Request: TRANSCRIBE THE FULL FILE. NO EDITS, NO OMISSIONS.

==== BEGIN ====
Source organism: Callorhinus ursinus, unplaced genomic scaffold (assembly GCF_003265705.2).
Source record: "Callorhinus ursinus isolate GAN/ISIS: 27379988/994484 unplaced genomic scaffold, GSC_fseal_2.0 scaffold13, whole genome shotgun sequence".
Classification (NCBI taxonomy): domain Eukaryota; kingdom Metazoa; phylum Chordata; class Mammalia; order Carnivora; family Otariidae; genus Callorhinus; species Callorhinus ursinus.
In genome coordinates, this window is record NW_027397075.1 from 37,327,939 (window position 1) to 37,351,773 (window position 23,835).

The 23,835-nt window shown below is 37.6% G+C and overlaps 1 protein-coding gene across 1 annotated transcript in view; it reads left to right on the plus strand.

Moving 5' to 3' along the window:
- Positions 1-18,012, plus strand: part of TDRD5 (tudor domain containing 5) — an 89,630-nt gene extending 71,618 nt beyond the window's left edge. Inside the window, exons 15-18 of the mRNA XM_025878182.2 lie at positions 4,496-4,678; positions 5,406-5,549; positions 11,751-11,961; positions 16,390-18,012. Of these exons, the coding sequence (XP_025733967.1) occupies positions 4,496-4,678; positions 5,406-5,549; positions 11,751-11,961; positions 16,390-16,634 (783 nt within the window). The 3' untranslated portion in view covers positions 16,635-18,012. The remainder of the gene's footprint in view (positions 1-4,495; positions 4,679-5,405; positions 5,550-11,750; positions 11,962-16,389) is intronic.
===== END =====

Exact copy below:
Source organism: Callorhinus ursinus, unplaced genomic scaffold (assembly GCF_003265705.2).
Source record: "Callorhinus ursinus isolate GAN/ISIS: 27379988/994484 unplaced genomic scaffold, GSC_fseal_2.0 scaffold13, whole genome shotgun sequence".
Classification (NCBI taxonomy): domain Eukaryota; kingdom Metazoa; phylum Chordata; class Mammalia; order Carnivora; family Otariidae; genus Callorhinus; species Callorhinus ursinus.
In genome coordinates, this window is record NW_027397075.1 from 37,327,939 (window position 1) to 37,351,773 (window position 23,835).

The 23,835-nt window shown below is 37.6% G+C and overlaps 1 protein-coding gene across 1 annotated transcript in view; it reads left to right on the plus strand.

Moving 5' to 3' along the window:
- Positions 1-18,012, plus strand: part of TDRD5 (tudor domain containing 5) — an 89,630-nt gene extending 71,618 nt beyond the window's left edge. Inside the window, exons 15-18 of the mRNA XM_025878182.2 lie at positions 4,496-4,678; positions 5,406-5,549; positions 11,751-11,961; positions 16,390-18,012. Of these exons, the coding sequence (XP_025733967.1) occupies positions 4,496-4,678; positions 5,406-5,549; positions 11,751-11,961; positions 16,390-16,634 (783 nt within the window). The 3' untranslated portion in view covers positions 16,635-18,012. The remainder of the gene's footprint in view (positions 1-4,495; positions 4,679-5,405; positions 5,550-11,750; positions 11,962-16,389) is intronic.